Can a Machine Practice Law? It Depends.

 In Case Updatees

Machines can’t practice law. 

The statement is apparently obvious, but it’s implications are not:

In 2015, the court in Lola v. Skadden (linked here) affirmed the parties’ determination that “an individual who . . . undertakes tasks that could otherwise be performed entirely by a machine cannot be said to engage in the practice of law.”

The key here is the understanding of what constitutes a task “that could otherwise be performed entirely by a machine.”

In 2015 this meant document review. 

But that definition will only expand as new tech continues to automate an increasing portion of legal work (see e.g., Clearbrief, Draft Builders, Briefpoint, etc.). 

In 2022, companies are already working on facilitating end-to-end litigation document automation. Once they do, what’s left for the practice of law?

Certainly things like depositions, court appearances, client interviews, generating creative arguments, framing the facts in the light most favorable for their client, and anything else that requires the “black box of intuition.” 

Will this change what you can bill a client for?

No – ABA Rule 1.5 permits billing for tasks necessary to conduct your representation and does not require that the activity constitute “the practice of law” (see e.g., billing for travel).

The major implication I predict is the proliferation of things like Arizona’s Alternative Business Structures – business entities that provide legal services and include nonlawyers with economic interests or decision-making authority.

If successful, this structure might look a lot like the relationship between doctors’ officers and their PAs: lawyers work over an office of paralegals conducting routine legal work and providing low-level legal advice.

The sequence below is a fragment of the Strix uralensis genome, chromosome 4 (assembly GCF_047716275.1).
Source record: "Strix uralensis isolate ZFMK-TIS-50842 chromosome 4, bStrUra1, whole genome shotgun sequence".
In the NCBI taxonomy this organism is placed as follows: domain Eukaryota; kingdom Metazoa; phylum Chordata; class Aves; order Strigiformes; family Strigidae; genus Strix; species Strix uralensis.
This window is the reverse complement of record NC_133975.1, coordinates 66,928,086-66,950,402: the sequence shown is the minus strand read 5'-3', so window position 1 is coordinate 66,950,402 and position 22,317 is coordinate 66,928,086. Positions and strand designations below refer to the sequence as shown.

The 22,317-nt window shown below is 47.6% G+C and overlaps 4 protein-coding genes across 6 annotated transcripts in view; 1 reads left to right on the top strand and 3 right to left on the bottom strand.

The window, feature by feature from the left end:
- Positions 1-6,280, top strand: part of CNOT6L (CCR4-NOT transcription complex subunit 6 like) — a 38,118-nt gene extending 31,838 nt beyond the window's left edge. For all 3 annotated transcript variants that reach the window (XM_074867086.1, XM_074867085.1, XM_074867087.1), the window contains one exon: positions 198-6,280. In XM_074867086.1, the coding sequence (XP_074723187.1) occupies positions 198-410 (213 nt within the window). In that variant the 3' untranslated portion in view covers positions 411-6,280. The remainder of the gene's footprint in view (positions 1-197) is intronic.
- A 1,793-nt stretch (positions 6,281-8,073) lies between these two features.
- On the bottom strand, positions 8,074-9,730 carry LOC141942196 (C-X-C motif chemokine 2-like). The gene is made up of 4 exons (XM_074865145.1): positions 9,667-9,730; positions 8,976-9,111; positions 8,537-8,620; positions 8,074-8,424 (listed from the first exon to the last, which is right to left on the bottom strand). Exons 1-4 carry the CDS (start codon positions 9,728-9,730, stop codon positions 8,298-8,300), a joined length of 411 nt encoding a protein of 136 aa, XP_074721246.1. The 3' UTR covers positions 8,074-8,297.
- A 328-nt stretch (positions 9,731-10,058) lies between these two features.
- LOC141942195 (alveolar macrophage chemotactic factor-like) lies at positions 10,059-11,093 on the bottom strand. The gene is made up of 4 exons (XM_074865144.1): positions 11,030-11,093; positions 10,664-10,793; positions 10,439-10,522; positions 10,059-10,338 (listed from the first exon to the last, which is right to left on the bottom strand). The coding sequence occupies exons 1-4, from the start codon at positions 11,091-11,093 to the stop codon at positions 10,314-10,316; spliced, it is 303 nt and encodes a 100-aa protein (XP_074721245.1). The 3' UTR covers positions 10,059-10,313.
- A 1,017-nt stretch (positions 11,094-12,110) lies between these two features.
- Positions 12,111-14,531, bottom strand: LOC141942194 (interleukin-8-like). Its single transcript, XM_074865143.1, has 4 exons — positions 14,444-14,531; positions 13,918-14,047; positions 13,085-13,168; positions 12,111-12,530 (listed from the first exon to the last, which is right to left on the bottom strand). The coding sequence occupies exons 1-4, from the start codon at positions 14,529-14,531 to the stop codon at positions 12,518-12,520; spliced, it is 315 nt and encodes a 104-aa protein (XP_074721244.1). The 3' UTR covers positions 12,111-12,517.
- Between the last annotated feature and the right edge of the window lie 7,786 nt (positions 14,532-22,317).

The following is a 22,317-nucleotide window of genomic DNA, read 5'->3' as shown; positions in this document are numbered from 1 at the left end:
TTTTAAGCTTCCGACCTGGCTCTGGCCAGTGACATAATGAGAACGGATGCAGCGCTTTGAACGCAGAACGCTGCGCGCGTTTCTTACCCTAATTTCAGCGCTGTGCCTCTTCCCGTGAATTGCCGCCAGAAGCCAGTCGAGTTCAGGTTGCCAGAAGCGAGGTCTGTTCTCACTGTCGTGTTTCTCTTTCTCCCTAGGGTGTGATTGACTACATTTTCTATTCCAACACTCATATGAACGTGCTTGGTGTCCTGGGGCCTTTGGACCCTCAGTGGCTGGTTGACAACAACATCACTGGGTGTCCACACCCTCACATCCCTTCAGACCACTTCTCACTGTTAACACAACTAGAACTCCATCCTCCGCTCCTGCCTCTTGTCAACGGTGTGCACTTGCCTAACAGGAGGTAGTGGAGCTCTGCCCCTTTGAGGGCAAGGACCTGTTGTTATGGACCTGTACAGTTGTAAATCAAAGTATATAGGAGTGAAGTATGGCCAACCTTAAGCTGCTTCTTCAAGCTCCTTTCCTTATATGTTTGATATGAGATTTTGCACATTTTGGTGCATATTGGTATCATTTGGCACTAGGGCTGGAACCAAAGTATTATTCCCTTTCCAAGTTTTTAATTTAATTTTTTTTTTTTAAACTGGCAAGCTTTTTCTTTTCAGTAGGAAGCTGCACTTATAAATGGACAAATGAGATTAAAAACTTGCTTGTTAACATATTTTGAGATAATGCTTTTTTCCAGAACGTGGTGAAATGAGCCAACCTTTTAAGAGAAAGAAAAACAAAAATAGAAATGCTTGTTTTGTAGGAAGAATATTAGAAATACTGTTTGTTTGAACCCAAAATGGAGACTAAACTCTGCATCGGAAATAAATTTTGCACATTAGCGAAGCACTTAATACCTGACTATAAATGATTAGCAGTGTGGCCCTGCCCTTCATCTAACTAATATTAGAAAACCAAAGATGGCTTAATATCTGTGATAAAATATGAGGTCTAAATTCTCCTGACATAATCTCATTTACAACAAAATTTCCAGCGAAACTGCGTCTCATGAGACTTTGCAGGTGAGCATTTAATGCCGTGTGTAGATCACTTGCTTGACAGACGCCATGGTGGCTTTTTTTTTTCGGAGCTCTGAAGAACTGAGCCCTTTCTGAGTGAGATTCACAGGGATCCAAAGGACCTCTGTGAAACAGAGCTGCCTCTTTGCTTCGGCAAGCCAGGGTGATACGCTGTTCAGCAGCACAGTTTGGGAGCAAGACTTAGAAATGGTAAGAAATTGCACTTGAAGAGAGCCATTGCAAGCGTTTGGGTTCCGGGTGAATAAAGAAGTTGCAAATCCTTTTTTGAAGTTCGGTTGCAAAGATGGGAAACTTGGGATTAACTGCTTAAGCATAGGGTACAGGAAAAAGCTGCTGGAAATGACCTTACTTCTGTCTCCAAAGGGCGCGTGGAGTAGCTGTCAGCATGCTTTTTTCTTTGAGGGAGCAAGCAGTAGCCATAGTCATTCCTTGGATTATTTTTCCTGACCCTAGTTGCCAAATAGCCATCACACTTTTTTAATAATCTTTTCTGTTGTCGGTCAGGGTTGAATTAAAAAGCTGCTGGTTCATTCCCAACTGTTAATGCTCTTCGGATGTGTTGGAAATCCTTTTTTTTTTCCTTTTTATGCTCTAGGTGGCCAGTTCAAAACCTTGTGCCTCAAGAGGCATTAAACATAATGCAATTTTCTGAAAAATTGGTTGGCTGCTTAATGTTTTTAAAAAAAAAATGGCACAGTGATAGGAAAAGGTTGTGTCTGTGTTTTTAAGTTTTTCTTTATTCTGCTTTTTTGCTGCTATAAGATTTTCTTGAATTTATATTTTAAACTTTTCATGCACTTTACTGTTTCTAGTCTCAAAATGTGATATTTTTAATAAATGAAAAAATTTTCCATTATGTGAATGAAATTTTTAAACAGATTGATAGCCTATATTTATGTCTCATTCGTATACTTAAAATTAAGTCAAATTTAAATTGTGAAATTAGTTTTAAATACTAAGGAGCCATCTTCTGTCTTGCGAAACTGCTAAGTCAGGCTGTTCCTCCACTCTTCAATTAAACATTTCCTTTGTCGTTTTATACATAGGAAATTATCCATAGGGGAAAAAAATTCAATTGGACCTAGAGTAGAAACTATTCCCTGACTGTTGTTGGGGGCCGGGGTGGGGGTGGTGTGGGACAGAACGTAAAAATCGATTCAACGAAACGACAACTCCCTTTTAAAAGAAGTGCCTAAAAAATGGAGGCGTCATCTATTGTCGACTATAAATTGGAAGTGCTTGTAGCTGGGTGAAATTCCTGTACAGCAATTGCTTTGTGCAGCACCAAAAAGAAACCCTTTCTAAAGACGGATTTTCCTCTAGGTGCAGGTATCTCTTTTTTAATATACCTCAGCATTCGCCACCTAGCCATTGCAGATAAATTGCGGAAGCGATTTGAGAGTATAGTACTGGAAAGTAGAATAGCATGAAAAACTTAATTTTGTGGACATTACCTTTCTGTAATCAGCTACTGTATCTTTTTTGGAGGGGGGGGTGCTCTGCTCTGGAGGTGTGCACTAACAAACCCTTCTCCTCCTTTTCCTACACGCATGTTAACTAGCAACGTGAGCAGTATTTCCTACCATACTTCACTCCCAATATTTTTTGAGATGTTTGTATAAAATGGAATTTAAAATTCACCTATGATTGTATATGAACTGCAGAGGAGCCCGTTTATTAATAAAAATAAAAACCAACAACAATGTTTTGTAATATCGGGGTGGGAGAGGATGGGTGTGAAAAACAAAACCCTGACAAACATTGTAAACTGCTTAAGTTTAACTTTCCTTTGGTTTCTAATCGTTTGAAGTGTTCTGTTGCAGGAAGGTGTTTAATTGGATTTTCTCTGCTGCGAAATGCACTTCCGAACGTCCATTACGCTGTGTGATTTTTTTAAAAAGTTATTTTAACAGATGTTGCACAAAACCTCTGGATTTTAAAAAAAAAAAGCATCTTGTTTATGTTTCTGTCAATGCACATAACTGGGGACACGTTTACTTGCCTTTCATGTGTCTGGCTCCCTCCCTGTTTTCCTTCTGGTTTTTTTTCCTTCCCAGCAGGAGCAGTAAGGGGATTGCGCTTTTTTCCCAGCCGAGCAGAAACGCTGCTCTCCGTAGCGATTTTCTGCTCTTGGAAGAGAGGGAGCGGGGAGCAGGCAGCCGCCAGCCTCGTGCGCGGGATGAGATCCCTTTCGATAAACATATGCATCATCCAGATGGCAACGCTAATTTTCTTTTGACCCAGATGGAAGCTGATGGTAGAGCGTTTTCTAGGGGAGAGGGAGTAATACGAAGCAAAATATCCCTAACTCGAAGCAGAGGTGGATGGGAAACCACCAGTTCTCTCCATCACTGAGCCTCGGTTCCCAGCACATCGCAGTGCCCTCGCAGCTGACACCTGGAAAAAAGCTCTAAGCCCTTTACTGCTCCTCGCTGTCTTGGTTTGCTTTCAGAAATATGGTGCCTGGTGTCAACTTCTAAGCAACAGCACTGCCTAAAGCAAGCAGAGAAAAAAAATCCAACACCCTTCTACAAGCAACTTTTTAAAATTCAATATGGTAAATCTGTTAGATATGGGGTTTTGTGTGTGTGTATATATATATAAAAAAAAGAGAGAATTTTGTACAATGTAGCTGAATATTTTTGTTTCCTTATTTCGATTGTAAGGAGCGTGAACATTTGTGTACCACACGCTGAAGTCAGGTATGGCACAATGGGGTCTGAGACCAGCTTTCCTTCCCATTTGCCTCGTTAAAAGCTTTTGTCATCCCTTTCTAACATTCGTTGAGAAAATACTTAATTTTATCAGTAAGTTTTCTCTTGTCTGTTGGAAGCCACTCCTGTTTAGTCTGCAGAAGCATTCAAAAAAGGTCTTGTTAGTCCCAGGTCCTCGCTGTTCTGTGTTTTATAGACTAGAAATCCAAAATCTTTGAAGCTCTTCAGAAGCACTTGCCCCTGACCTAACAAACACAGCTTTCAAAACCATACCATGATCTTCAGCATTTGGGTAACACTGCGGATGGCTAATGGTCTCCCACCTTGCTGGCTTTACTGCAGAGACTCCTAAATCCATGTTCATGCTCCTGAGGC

And I think the potential pitfalls are similar too: an inexperienced paralegal’s bad advice may fall to the lawyer to fix, as is sometimes the case with doctors and PAs. 

What does this ruling say in light of Upsolve?

By way of brief background, the Upsolve case involved Upsolve’s (an MGLD company) generation and provision of Chapter 7 filing documents to non-attorney petitioners. (See Briefpoint’s full article on the Upsolve case here). There, the court found that the company had engaged in the unauthorized practice of law because, among other things, it provided a finite number of legal options through which the petitioner-user could use Upsolve to draft their petition.

While non-binding, Upsolve’s underlying facts are meaningfully different than those in Lola v. Skadden because Lola v. Skadden involved the automation of documents for attorneys – not pro se litigants.

To recall the doctor analogy: while a pharmaceutical company may provide doctors with a medical “short-cut” for healing a patient, they do not themselves prescribe the medication to the patient – or even offer a finite amount of potential treatments for the same. Similarly, while an MGLD may provide attorneys a “short-cut” for resolving their clients’ disputes, they should not themselves do the same for unlicensed consumers – at least not directly. 

Indirectly, an MGLD company may get around “unauthorized practice” by hiring licensed attorneys to stand-in as middlemen between the MGLD and the end-user (such is loosely the case with the Marble Law – an incredible company who’s similarly incredible vision would see the provision of legal services sold at transparent, flat rates).

Accordingly – and for now – it seems that Upsolve and Lola’s reconciliation stems from the end-user of the product: MGLD for attorneys = permissible, MGLD for non-attorneys = unauthorized.

Of course, life is never so cut-and-dry, this article does not constitute legal advice, and, if you are an MGLD company seeking guidance on what constitutes the practice of law, seek counsel.

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  • Leland Brosky

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  • Olympia Jobson

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